OKRs have to enable the whole organization to work in the same direction (Alignment), with a common and clear target (Focus) that is easily measurable (Tracking) and that motivates people to deliver the best of themselves (Stretching).
Focus-Alignment-Tracking-Stretching are the characteristics of good OKRs and as John Doerr defined in his book “Measure What Matters”, the “Superpowers” that OKRs give to organizations. There are several best practices that can be utilized when implementing OKRs within your organization.
- Simply WHAT you want to achieve
- Important, concrete and action oriented
- Between 3 to 5 Objectives per person
- They benchmark and monitor HOW we get to the objective
- KR should be concise, specific, and measurable
- KRs typically include hard numbers
- Between 2 to 5 Key Results per Objective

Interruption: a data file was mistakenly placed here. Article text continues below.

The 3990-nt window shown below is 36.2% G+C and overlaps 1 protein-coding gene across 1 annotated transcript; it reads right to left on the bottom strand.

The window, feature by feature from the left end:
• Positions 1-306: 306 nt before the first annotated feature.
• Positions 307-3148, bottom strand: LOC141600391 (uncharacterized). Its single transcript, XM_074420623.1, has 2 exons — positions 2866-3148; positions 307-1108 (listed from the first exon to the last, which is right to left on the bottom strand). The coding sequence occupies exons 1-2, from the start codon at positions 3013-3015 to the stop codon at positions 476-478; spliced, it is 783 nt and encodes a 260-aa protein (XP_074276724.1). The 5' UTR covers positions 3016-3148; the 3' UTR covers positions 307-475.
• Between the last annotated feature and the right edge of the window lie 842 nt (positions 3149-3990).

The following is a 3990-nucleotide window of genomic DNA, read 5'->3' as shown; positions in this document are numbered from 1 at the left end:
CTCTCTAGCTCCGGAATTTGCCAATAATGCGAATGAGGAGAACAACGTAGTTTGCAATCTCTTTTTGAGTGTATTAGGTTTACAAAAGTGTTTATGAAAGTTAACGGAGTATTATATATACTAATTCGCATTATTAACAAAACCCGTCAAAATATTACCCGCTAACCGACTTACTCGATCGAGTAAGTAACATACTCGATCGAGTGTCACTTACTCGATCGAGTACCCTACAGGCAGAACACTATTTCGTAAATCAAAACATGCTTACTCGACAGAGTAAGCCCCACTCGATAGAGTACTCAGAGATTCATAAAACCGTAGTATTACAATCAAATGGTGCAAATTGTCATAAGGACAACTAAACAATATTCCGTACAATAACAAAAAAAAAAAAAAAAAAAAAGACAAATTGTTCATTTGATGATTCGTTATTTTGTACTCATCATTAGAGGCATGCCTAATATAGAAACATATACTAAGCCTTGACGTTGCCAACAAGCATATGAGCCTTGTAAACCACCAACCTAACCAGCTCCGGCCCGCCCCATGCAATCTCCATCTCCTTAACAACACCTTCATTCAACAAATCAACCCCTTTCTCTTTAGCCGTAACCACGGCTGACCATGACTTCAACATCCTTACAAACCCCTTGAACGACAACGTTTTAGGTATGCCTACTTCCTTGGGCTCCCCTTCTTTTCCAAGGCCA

Let’s see it in an example:
- Improve Sales Team satisfaction
- Define Team Building Activities plan by April
- Coach key people in the Sales team by May
- Execute the Team building activities plan in Q1
- Run the Employee Satisfaction Survey by mid-June: Employee Satisfaction Index >89%
This objective has been defined for the second quarter of the year (Period) and it has four Key Results, each of them with a Due Date and a Target Result, so therefore totally measurable.
Alignment is key for organizational success. By aligning OKRs, you can set Top-Down or request Bottom-Up objectives
Setting Top-Down objectives ensures that the organization is completely aligned with the Company Goals. On the other hand, asking for Bottom-Up objectives leverages the commitment, innovation, and knowledge of every person in your organization towards the achievement of your goals.
A good balance between both types of objectives is key to OKR implementation success. The best practice is to set at least 50%-60% of the objectives Top-Down.
In order to guarantee alignment in the organization, every objective has to be related to the Company Goal in some way: it could be a direct child of the Company Goal or it could be related to an upper Objective through a parent Key Result. Each objective in the organization has to be related and contribute to another objective through one of its key results.
This way, the whole organization is aligned with the Company goal and Main Objectives.